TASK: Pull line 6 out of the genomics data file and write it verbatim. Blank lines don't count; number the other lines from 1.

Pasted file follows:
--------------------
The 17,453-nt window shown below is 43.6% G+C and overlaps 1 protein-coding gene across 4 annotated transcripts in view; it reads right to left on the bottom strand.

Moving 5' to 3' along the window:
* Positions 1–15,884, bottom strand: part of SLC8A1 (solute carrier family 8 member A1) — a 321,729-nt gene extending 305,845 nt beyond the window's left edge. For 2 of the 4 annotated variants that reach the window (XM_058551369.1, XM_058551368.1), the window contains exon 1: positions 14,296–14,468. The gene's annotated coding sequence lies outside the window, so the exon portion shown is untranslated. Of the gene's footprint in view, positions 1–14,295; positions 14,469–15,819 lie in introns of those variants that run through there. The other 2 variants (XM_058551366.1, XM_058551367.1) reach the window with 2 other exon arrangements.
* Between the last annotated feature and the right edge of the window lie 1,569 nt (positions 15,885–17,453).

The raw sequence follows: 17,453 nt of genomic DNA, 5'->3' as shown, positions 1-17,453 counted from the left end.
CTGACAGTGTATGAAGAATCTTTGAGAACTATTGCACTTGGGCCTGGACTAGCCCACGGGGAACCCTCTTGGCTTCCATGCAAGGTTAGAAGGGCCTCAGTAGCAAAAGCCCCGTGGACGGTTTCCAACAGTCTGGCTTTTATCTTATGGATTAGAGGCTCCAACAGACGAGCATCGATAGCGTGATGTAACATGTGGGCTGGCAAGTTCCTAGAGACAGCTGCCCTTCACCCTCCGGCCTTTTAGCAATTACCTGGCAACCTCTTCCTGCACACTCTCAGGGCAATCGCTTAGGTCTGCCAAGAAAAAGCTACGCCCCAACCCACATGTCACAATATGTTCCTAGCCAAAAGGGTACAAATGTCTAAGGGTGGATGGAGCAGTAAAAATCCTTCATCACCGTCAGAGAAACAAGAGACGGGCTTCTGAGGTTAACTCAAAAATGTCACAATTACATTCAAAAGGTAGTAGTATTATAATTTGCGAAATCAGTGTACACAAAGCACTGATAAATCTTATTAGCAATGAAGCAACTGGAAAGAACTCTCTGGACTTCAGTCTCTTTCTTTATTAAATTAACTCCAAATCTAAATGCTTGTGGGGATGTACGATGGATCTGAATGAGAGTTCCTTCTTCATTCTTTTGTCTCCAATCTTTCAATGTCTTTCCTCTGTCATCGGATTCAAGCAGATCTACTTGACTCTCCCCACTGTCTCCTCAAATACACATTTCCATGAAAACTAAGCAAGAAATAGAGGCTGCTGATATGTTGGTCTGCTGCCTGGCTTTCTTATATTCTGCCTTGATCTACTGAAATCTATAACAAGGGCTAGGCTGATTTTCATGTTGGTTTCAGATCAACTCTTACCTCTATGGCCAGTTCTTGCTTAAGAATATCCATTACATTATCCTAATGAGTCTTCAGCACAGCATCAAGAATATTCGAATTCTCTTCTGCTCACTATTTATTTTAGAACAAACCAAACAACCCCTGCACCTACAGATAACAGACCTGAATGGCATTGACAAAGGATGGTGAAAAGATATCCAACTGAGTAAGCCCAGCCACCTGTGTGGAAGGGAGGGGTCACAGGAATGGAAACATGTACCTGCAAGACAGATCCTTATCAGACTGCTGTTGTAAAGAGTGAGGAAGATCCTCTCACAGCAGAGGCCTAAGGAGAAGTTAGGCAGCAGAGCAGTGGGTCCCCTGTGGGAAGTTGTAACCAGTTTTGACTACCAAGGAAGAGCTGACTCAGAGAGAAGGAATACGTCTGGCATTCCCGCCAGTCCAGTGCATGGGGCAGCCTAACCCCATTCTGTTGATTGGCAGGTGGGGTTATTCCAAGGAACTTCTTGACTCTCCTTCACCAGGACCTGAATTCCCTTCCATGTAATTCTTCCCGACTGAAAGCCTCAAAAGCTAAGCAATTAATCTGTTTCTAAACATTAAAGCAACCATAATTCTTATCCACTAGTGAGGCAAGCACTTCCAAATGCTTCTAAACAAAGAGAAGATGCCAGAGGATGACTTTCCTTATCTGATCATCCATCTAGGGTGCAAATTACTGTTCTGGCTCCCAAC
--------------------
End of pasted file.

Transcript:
CTGACAGTGTATGAAGAATCTTTGAGAACTATTGCACTTGGGCCTGGACTAGCCCACGGGGAACCCTCTTGGCTTCCATGCAAGGTTAGAAGGGCCTCAGTAGCAAAAGCCCCGTGGACGGTTTCCAACAGTCTGGCTTTTATCTTATGGATTAGAGGCTCCAACAGACGAGCATCGATAGCGTGATGTAACATGTGGGCTGGCAAGTTCCTAGAGACAGCTGCCCTTCACCCTCCGGCCTTTTAGCAATTACCTGGCAACCTCTTCCTGCACACTCTCAGGGCAATCGCTTAGGTCTGCCAAGAAAAAGCTACGCCCCAACCCACATGTCACAATATGTTCCTAGCCAAAAGGGTACAAATGTCTAAGGGTGGATGGAGCAGTAAAAATCCTTCATCACCGTCAGAGAAACAAGAGACGGGCTTCTGAGGTTAACTCAAAAATGTCACAATTACATTCAAAAGGTAGTAGTATTATAATTTGCGAAATCAGTGTACACAAAGCACTGATAAATCTTATTAGCAATGAAGCAACTGGAAAGAACTCTCTGGACTTCAGTCTCTTTCTTTATTAAATTAACTCCAAATCTAAATGCTTGTGGGGATGTACGATGGATCTGAATGAGAGTTCCTTCTTCATTCTTTTGTCTCCAATCTTTCAATGTCTTTCCTCTGTCATCGGATTCAAGCAGATCTACTTGACTCTCCCCACTGTCTCCTCAAATACACATTTCCATGAAAACTAAGCAAGAAATAGAGGCTGCTGATATGTTGGTCTGCTGCCTGGCTTTCTTATATTCTGCCTTGATCTACTGAAATCTATAACAAGGGCTAGGCTGATTTTCATGTTGGTTTCAGATCAACTCTTACCTCTATGGCCAGTTCTTGCTTAAGAATATCCATTACATTATCCTAATGAGTCTTCAGCACAGCATCAAGAATATTCGAATTCTCTTCTGCTCACTATTTATTTTAGAACAAACCAAACAACCCCTGCACCTACAGATAACAGACCTGAATGGCATTGACAAAGGATGGTGAAAAGATATCCAACTGAGTAAGCCCAGCCACCTGTGTGGAAGGGAGGGGTCACAGGAATGGAAACATGTACCTGCAAGACAGATCCTTATCAGACTGCTGTTGTAAAGAGTGAGGAAGATCCTCTCACAGCAGAGGCCTAAGGAGAAGTTAGGCAGCAGAGCAGTGGGTCCCCTGTGGGAAGTTGTAACCAGTTTTGACTACCAAGGAAGAGCTGACTCAGAGAGAAGGAATACGTCTGGCATTCCCGCCAGTCCAGTGCATGGGGCAGCCTAACCCCATTCTGTTGATTGGCAGGTGGGGTTATTCCAAGGAACTTCTTGACTCTCCTTCACCAGGACCTGAATTCCCTTCCATGTAATTCTTCCCGACTGAAAGCCTCAAAAGCTAAGCAATTAATCTGTTTCTAAACATTAAAGCAACCATAATTCTTATCCACTAGTGAGGCAAGCACTTCCAAATGCTTCTAAACAAAGAGAAGATGCCAGAGGATGACTTTCCTTATCTGATCATCCATCTAGGGTGCAAATTACTGTTCTGGCTCCCAAC